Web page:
Abd al-Malik I was amir of the Samanid Empire from 954 to 961. He was the son and successor of Nuh I. His reign was marked by internal strife, with the Turkic slave-soldiers increasing in power. He died after falling from his horse during a game of polo at Bukhara; he was succeeded by his brother Mansur I, who was put on the throne by a faction of ghulams led by the Turkic slave-commander Fa'iq Khassa.

Taifa of Almería

The Taifa of Almería was a Muslim medieval Arab kingdom located in what is now the province of Almería in Spain. The taifa originated in 1012 and lasted until 1091.

Taifa of Valencia

The Taifa of Valencia was a medieval Moorish taifa kingdom which existed, in and around Valencia, Spain during four distinct periods: from 1010 to 1065, from 1075 to 1099, from 1145 to 1147 and last from 1229 to 1238 when it was finally conquered by the Aragon.

Jund al-Urdunn One of the five districts of Bilad ash-Sham during the period of the Arab Caliphates

Jund al-Urdunn was one of the five districts of Bilad al-Sham during the early Islamic period. It was established under the Rashidun and its capital was Tiberias throughout its rule by the Umayyad and Abbasid caliphates. It encompassed southern Mount Lebanon, the Galilee, the southern Hauran, the Golan Heights, and most of the eastern Jordan Valley.

ʿAbd al-Malik, originally called Sayf al-Dawla, later al-Muẓaffar, was the second ʿĀmirid ruler of al-Andalus, ruling from 1002 until his death. Like his father and predecessor, al-Manṣūr, he was the actual power behind the Caliph of Córdoba. The seven-year government of al-Muẓaffar was a period of peace and prosperity. Later historians likened it to the sābiʿ al-arūs, the first seven days of marriage, and recalled it as a golden age before the Andalusian fitna began in 1009.

Amirids

The ʿĀmirids were the descendants and Ṣaqlabī (Slavic) clients of the house of the ḥājib ʿĀmir Muḥammad al-Manṣūr, the de facto ruler of the Umayyad caliphate of Córdoba from 976 until 1002. A series of ʿĀmirid dictators were the powers behind the caliphal throne during the long reign of Hishām II. Four ʿĀmirid dynasties were established during the period of taifas that followed the collapse of the caliphate: Valencia, Dénia, Almería and Tortosa.

Taifa of Dénia

The taifa of Dénia was an Islamic Moorish kingdom in medieval Spain, ruling over part of the Valencian coast and Ibiza. With Dénia as its capital, the taifa included the Balearic Islands and parts of the Spanish mainland.

Taifa of Badajoz Medieval emirate in Portugal and Spain

The Taifa of Badajoz was a medieval Islamic Moorish kingdom located in what is now parts of Portugal and Spain. It was centred on the city of Badajoz which exists today as the first city of Extremadura, in Spain.

ʿAbd al-ʿAzīz ibn Marwān ibn al-Ḥakam was the Umayyad governor and de facto viceroy of Egypt between 685 and his death. He was appointed by his father, Caliph Marwan I. Abd al-Aziz's reign was marked by stability and prosperity, partly due to his close relations and reliance on the Arab military settlers of Fustat. Under his direction and supervision, an army led by Musa ibn Nusayr completed the Muslim conquest of North Africa. He was removed from the line of succession to the caliphal throne and, in any case, died before his brother, Caliph Abd al-Malik. However, one of Abd al-Aziz's sons, Umar II, would become caliph in 717–720.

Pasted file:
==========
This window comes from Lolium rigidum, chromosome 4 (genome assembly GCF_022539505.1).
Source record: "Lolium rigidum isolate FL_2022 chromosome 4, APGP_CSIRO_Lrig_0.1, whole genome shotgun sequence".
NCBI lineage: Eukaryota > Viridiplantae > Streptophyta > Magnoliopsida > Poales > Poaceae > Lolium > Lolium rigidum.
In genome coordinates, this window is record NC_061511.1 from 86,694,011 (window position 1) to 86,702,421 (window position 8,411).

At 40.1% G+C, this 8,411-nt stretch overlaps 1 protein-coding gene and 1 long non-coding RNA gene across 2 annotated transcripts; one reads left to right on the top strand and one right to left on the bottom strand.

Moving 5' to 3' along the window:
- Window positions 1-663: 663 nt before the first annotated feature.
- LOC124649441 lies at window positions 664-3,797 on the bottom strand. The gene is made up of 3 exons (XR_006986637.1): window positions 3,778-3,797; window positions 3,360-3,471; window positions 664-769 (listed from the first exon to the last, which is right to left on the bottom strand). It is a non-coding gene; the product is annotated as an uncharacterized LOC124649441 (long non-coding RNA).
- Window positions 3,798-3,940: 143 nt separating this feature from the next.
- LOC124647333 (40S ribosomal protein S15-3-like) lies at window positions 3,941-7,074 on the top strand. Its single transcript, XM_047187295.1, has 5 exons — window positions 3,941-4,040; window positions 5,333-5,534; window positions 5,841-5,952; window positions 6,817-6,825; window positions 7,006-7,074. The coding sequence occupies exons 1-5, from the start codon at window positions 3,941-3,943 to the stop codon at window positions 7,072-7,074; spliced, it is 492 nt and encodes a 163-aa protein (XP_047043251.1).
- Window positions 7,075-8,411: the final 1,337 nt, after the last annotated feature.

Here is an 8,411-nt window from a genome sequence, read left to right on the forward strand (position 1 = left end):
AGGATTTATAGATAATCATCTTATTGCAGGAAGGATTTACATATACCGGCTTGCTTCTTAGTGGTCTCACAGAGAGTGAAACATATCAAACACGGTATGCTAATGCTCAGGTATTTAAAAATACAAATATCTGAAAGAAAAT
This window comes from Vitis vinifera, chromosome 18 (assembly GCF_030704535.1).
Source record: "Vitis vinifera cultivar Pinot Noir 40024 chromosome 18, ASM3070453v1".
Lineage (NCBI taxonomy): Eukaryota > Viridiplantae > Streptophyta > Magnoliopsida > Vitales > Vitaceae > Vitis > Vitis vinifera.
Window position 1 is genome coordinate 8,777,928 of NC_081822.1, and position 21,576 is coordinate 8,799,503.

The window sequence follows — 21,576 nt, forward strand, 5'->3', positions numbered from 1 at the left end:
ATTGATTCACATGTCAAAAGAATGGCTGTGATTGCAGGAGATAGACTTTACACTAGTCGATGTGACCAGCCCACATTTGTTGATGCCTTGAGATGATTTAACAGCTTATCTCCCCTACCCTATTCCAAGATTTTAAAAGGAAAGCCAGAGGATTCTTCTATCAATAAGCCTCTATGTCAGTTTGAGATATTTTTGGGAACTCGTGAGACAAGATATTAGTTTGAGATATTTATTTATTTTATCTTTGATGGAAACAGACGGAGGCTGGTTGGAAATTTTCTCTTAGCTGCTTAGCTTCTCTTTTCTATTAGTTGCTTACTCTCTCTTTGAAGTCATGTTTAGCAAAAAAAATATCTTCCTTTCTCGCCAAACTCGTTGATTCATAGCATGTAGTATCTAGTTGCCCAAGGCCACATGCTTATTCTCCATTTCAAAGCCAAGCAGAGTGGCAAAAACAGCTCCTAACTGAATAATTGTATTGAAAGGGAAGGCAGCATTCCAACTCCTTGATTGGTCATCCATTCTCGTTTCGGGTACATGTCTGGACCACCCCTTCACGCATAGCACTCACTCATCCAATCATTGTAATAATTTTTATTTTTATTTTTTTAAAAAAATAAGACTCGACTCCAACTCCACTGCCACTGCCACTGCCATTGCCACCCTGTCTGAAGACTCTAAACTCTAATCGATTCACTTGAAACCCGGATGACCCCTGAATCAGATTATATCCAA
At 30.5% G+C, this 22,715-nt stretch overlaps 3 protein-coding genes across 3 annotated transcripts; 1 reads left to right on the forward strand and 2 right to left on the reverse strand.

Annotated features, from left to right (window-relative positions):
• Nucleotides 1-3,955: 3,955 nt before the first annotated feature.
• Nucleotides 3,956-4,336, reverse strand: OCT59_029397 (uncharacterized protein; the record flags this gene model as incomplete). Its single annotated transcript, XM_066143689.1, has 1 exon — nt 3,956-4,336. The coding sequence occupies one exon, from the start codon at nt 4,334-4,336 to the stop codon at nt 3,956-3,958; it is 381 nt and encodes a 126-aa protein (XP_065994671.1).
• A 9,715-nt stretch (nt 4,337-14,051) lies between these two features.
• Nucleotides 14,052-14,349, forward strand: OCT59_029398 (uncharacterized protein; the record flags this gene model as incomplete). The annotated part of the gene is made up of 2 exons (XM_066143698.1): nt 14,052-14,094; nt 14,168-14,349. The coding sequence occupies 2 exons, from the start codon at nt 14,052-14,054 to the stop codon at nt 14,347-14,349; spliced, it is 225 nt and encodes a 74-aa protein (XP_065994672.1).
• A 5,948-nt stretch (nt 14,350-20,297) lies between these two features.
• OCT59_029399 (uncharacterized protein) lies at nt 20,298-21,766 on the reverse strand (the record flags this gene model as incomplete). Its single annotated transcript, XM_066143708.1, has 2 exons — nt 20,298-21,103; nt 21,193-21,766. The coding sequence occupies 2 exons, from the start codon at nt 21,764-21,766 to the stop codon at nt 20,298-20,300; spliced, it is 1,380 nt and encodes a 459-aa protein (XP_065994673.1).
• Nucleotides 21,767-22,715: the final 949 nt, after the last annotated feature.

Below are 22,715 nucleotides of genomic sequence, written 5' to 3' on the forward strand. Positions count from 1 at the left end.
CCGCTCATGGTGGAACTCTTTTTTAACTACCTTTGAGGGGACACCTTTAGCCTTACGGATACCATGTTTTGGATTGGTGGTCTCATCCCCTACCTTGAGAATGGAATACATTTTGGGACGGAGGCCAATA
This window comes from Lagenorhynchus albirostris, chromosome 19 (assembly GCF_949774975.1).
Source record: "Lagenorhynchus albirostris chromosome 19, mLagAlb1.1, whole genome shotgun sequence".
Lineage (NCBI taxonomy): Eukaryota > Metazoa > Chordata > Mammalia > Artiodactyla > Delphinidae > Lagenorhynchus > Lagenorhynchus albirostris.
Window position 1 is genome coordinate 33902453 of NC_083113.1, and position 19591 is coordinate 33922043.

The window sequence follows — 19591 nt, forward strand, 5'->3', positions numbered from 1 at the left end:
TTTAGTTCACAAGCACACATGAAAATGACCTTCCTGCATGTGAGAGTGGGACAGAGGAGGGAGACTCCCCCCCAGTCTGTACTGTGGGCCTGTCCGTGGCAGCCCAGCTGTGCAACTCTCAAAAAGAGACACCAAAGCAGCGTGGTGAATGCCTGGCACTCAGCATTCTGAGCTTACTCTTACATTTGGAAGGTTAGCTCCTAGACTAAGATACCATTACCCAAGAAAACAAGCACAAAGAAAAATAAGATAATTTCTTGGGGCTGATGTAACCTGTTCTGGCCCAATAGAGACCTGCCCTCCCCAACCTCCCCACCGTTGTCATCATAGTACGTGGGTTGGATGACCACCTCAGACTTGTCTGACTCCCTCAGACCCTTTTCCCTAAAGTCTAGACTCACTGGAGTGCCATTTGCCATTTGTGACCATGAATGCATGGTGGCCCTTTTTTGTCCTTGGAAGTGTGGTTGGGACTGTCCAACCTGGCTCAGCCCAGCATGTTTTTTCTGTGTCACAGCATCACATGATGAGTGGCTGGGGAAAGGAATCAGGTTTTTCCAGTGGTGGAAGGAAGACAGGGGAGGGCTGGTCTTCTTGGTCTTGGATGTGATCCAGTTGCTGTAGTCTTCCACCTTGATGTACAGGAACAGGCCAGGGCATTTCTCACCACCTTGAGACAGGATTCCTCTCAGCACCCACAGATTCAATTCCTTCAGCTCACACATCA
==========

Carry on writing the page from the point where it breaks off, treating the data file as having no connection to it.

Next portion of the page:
Abu ʾl-Jaysh Mujāhid ibn ʿAbd Allāh al-ʿĀmirī, surnamed al-Muwaffaḳ, was the ruler of Dénia and the Balearic Islands from late 1014 until his death. With the exception of his early and disastrous invasion of Sardinia, his reign was mostly peaceful. His court became a centre of scholarship and literary production and he himself wrote a book about poetry.

Labib al-Fata al-Saqlabi was the founder and first ruler of the Taifa of Tortosa from around AH 400 (1009/1010 CE) to AH 431 (1039/1040). He was a Saqaliba, usually Slavic children that were captured, castrated, sold as slaves in Spain, and educated in the Islamic culture and religion.

Ibn al-Samʿānī, full name Abū Saʿd ʿAbd al-Karīm ibn Abī Bakr Muḥammad ibn Abi ʾl-Muẓaffar Manṣūr al-Tamīmī al-Marwazī al-Shafiʿī al-Samʿānī, nicknamed Tāj al-Islām and Qiwām al-Dīn, was an Arab Muslim biographer and historian.

References

  1. A. P. Vlasto; Vlasto (2 October 1970). The Entry of the Slavs Into Christendom: An Introduction to the Medieval History of the Slavs. CUP Archive. p. 320. ISBN   978-0-521-07459-9.
  2. Golden, P.B., Bosworth, C.E., Guichard, P. and Meouak, Mohamed (1995). "al- Ṣaḳāliba". In P. Bearman; Th. Bianquis; C.E. Bosworth; E. van Donzel; W.P. Heinrichs (eds.). Encyclopaedia of Islam. 8 (2nd ed.). Brill. p. 872. doi:10.1163/1573-3912_islam_COM_0978.CS1 maint: uses authors parameter (link)
  3. Mishin 1998.
  4. Treadgold, Warren T. (October 1997). A History of the Byzantine State and Society. Stanford University Press. ISBN   9780804726306.
  5. Lilie, Ralph-Johannes. Prosopographie der mittelbyzantinischen Zeit: 1. Abteilung (641–867), Band 3: Leon (# 4271) – Placentius (# 6265). Berlin and Boston: De Gruyter. ISBN   978-3-11-016673-6.
  6. The Historical Encyclopedia of World Slavery: A-K ; Vol. II, L-Z, by Junius P. Rodriguez
  7. Lev, Yaacov (1991). State and Society in Fatimid Egypt. BRILL. pp. 74, 77–78. ISBN   978-90-04-09344-7.
  8. 1 2 Seybold 1960: "the descendants (and clients) of al-Manṣūr ibn Abi ʿĀmir, in the first place his sons ... To the former clients of the house belong Muhārak and Muẓaffar ... and Mudjāhid al-ʿĀmiri"
  9. Abraham Ascher; Tibor Halasi-Kun; Béla K. Király (1979). The mutual effects of the Islamic and Judeo-Christian worlds: the East European pattern. Brooklyn College Press. p. 7. ISBN   978-0-930888-00-8.
  10. Michael Friederich (1994). Bamberger Zentralasienstudien. Schwarz. p. 236. ISBN   978-3-87997-235-7.
  11. H. T. Norris (1993). Islam in the Balkans: Religion and Society Between Europe and the Arab World. C. Hurst & Co. Publishers. p. 12. ISBN   978-1-85065-167-3.

Sources